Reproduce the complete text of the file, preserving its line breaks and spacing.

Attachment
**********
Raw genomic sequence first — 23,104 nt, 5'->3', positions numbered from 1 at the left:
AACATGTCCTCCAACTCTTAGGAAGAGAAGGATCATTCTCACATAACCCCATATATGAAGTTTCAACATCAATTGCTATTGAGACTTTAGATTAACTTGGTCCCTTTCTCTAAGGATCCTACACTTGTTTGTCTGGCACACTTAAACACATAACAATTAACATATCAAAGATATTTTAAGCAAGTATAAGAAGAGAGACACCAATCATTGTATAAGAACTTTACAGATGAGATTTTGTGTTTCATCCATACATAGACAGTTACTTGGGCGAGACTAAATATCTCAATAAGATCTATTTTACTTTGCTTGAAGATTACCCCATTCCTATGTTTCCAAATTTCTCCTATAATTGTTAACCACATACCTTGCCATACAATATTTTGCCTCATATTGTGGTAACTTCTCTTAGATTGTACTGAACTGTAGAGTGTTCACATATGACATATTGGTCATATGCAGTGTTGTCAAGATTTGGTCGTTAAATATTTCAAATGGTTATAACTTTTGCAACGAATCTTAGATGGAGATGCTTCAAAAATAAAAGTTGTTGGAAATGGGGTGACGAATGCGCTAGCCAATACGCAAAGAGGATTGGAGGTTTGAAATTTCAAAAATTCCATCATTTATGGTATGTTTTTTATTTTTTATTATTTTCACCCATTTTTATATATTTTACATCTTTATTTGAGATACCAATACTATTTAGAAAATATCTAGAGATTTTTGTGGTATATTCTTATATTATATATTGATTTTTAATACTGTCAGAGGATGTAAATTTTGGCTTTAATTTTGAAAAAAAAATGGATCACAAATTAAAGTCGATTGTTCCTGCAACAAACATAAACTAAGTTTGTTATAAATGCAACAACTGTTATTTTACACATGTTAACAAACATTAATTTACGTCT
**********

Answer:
Raw genomic sequence first — 23,104 nt, 5'->3', positions numbered from 1 at the left:
AACATGTCCTCCAACTCTTAGGAAGAGAAGGATCATTCTCACATAACCCCATATATGAAGTTTCAACATCAATTGCTATTGAGACTTTAGATTAACTTGGTCCCTTTCTCTAAGGATCCTACACTTGTTTGTCTGGCACACTTAAACACATAACAATTAACATATCAAAGATATTTTAAGCAAGTATAAGAAGAGAGACACCAATCATTGTATAAGAACTTTACAGATGAGATTTTGTGTTTCATCCATACATAGACAGTTACTTGGGCGAGACTAAATATCTCAATAAGATCTATTTTACTTTGCTTGAAGATTACCCCATTCCTATGTTTCCAAATTTCTCCTATAATTGTTAACCACATACCTTGCCATACAATATTTTGCCTCATATTGTGGTAACTTCTCTTAGATTGTACTGAACTGTAGAGTGTTCACATATGACATATTGGTCATATGCAGTGTTGTCAAGATTTGGTCGTTAAATATTTCAAATGGTTATAACTTTTGCAACGAATCTTAGATGGAGATGCTTCAAAAATAAAAGTTGTTGGAAATGGGGTGACGAATGCGCTAGCCAATACGCAAAGAGGATTGGAGGTTTGAAATTTCAAAAATTCCATCATTTATGGTATGTTTTTTATTTTTTATTATTTTCACCCATTTTTATATATTTTACATCTTTATTTGAGATACCAATACTATTTAGAAAATATCTAGAGATTTTTGTGGTATATTCTTATATTATATATTGATTTTTAATACTGTCAGAGGATGTAAATTTTGGCTTTAATTTTGAAAAAAAAATGGATCACAAATTAAAGTCGATTGTTCCTGCAACAAACATAAACTAAGTTTGTTATAAATGCAACAACTGTTATTTTACACATGTTAACAAACATTAATTTACGTCT